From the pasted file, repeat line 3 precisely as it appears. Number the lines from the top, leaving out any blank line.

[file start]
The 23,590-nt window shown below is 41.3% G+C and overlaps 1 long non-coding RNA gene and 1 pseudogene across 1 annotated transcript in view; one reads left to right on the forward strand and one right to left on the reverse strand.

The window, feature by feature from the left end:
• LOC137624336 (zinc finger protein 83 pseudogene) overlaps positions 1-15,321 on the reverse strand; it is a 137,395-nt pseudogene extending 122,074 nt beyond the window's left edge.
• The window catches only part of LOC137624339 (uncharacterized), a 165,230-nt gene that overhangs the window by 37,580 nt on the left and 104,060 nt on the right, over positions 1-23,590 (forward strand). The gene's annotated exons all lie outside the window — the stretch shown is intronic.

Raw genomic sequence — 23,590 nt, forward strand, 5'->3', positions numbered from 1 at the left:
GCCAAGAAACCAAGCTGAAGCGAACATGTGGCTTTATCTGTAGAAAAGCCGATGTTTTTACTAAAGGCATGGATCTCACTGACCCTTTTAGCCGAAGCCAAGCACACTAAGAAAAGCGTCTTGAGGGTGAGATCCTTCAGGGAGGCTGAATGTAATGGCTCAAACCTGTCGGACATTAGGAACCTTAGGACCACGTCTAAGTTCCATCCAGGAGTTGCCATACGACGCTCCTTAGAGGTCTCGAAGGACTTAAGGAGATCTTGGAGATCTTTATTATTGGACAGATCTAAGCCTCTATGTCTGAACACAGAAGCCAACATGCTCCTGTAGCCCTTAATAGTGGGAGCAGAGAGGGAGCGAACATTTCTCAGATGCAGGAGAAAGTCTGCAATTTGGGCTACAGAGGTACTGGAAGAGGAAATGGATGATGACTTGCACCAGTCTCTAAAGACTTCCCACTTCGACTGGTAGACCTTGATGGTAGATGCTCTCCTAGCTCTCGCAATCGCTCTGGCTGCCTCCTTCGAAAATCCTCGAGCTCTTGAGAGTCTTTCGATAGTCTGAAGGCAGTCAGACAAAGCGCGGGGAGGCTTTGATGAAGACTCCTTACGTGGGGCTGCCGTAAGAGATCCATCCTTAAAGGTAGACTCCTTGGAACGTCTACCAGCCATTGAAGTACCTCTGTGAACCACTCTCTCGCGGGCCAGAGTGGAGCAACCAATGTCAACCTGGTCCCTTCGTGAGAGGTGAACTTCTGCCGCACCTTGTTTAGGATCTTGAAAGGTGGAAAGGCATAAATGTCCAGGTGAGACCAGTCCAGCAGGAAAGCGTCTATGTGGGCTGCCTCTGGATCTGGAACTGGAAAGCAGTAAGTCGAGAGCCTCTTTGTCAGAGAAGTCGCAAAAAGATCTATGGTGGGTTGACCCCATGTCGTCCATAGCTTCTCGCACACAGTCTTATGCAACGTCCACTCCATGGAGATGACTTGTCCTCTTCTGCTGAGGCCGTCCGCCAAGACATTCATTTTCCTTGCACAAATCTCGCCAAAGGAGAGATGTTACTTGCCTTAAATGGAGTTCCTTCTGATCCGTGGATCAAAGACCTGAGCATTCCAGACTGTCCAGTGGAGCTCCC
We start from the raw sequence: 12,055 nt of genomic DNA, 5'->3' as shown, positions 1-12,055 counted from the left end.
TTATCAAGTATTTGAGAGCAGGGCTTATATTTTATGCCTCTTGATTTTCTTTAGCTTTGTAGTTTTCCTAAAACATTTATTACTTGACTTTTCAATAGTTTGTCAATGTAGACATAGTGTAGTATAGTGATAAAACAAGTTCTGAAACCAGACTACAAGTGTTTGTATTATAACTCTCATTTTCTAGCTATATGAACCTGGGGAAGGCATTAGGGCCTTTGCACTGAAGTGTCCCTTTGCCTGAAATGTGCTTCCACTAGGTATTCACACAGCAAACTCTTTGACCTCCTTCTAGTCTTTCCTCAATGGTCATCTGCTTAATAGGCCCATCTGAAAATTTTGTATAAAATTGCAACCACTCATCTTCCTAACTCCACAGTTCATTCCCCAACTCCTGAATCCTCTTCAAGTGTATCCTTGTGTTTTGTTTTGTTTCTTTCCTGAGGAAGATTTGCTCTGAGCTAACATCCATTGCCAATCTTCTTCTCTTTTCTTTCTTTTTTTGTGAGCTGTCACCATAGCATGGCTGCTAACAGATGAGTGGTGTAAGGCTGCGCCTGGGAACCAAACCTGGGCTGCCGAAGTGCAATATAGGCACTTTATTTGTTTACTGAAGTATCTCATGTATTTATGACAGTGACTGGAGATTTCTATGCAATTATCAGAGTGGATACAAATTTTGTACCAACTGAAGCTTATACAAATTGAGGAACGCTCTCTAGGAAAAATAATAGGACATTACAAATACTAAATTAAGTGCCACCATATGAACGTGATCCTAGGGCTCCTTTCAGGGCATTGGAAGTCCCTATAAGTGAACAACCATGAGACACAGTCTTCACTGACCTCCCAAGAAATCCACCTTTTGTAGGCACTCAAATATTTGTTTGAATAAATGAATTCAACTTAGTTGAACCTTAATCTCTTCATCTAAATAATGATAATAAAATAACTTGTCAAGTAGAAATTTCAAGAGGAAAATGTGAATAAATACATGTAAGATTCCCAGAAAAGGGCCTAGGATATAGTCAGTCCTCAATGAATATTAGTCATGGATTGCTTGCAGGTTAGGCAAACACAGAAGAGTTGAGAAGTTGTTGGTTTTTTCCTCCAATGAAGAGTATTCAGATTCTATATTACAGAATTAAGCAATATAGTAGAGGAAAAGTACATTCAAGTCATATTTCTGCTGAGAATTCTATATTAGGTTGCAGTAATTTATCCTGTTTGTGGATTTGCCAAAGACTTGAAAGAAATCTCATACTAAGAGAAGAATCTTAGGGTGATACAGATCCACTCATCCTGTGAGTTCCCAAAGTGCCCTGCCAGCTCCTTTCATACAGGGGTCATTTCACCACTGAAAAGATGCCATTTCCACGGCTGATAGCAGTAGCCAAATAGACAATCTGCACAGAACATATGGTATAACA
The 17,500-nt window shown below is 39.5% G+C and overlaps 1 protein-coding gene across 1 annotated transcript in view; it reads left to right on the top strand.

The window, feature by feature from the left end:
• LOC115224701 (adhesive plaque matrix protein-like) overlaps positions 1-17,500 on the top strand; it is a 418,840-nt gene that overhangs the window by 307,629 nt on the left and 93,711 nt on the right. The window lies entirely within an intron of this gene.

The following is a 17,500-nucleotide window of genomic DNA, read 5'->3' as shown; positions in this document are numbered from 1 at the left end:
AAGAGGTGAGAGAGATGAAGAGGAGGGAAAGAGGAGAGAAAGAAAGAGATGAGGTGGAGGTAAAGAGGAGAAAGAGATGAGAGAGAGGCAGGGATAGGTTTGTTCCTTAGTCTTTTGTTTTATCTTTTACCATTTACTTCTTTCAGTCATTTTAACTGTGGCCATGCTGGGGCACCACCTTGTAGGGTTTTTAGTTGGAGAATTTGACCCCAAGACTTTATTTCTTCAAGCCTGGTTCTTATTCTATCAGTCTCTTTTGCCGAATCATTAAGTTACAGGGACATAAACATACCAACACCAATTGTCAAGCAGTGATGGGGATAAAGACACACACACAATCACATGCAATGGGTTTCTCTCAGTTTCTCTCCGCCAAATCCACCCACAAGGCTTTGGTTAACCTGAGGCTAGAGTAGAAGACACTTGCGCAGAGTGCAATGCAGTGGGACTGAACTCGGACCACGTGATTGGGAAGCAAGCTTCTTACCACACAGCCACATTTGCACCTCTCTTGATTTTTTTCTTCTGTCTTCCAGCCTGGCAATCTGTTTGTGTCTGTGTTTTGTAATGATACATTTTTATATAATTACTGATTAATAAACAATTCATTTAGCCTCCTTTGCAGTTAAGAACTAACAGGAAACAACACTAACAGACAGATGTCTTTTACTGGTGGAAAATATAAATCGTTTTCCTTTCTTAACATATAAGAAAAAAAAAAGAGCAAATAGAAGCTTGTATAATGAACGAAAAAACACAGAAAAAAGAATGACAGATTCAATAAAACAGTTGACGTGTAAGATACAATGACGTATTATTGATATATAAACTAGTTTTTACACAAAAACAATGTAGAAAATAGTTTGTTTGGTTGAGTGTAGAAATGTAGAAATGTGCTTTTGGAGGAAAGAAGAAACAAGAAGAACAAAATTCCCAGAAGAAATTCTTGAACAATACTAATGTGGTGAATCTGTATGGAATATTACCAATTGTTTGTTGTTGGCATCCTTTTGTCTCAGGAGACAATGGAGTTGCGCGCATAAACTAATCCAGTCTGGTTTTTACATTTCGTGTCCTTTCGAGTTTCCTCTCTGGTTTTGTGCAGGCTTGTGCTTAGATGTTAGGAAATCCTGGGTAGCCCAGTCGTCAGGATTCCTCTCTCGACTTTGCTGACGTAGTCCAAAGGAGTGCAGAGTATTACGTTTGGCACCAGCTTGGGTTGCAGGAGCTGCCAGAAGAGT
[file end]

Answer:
• LOC137624336 (zinc finger protein 83 pseudogene) overlaps positions 1-15,321 on the reverse strand; it is a 137,395-nt pseudogene extending 122,074 nt beyond the window's left edge.